If repair work on vehicles and equipment is done in the building, there will be other flammables including lubricants, oils, degreasers, and solvents, increasing the fire hazard. These must be properly labeled, stored, and separated. Equipment and supplies stored in the yard can be damaged by wind, vandalism, and theft. Cleaning agents used to remove residue from tanks may be combustible. Due to the high demand and cost of fuels, theft can be a problem. Alarms, guards, fencing, and other security precautions must be in place as appropriate to the location.
Equipment breakdown exposures include breakdown losses to the building environmental control systems, electrical control panels, and other apparatus. If there is any refining or processing, breakdown, and loss of use to the production machinery, it could result in a significant loss, both direct and under time element. Replacement parts may be difficult to obtain on a timely basis.
Crime exposure is primarily from employee dishonesty. Background checks should be conducted on all employees handling money. There must be a separation of duties between persons handling deposits and disbursements and handling bank statements. Other hazards include money and securities if cash payments are permitted in the office or to drivers. Receipts should be issued for any cash payments received. Fuel oil may be a target for theft by employees or third parties. Physical inventories should be conducted at least annually.
Inland marine exposure is from accounts receivable if the dealer offers credit, computers, goods in transit and valuable papers and records for customers' and suppliers' information. Fuel oil can be hijacked, spilled, or it can ignite during a collision. Backup copies of all records, including computer records, should be made and stored off premises.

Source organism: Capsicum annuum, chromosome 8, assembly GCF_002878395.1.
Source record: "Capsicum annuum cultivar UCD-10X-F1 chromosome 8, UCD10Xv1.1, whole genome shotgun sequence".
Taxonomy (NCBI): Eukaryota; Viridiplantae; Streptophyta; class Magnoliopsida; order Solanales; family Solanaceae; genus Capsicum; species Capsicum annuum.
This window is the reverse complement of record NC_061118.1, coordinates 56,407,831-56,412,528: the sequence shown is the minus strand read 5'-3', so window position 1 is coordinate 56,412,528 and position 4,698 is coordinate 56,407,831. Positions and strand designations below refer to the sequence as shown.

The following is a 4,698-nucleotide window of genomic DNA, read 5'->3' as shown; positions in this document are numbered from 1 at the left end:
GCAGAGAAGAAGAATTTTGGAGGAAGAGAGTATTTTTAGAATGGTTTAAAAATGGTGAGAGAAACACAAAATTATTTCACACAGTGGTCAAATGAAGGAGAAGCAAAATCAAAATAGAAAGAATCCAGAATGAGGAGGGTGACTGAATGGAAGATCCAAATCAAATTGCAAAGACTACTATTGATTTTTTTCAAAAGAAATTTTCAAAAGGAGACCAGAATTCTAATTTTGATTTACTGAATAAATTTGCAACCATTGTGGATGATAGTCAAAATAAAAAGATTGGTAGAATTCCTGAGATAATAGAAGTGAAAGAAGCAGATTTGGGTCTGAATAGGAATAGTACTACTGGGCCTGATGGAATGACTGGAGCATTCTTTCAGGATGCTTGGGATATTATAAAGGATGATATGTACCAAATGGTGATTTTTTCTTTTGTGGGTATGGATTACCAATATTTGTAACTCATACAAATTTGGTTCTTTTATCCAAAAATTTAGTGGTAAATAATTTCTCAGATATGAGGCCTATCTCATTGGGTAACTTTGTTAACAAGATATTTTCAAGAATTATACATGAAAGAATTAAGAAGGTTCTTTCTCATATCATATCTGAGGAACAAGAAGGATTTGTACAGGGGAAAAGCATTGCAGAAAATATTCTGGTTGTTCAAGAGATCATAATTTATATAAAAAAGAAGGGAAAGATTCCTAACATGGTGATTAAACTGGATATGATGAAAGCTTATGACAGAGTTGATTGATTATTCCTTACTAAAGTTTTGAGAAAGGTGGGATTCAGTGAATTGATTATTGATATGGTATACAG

Commercial auto exposures can be high due to the ongoing transport of fuel oils. Collision and overturn can cause significant personal, property, and environmental losses, particularly if spill controls and procedures are not implemented. Delivery in rural areas may necessitate regular travel over uneven terrain or in inclement weather. Hazards may increase if routes are irregular or if drivers often deliver to unfamiliar areas.
Drivers must be experienced with commercial licenses and have acceptable MVRs. Any drivers with an Haz-Mat license should be regularly tested on tanker handling. Random drug and alcohol testing should be conducted. All vehicles, especially tankers, must be inspected regularly with maintenance logs updated and retained for documentation.
Commercial Insurance And Business Industry Classification
- SIC CODE: 5983 Fuel Oil Dealer
- NAICS CODE: 454310 Fuel Dealers
- Suggested ISO General Liability Code(s): 13204
- Suggested Workers Compensation Code(s): 8350
Types Of Small Business Insurance - Requirements & Regulations
Perhaps you have the next great idea for a product or service that you know will appeal to your local area. If you've got a business, you've got risks. Unexpected events and lawsuits can wipe out a business quickly, wasting all the time and money you've invested.
Operating a business is challenging enough without having to worry about suffering a significant financial loss due to unforeseen and unplanned circumstances. Small business insurance can protect your company from some of the more common losses experienced by business owners, such as property damage, business interruption, theft, liability, and employee injury.
Purchasing the appropriate commercial insurance coverage can make the difference between going out of business after a loss or recovering with minimal business interruption and financial impairment to your company's operations.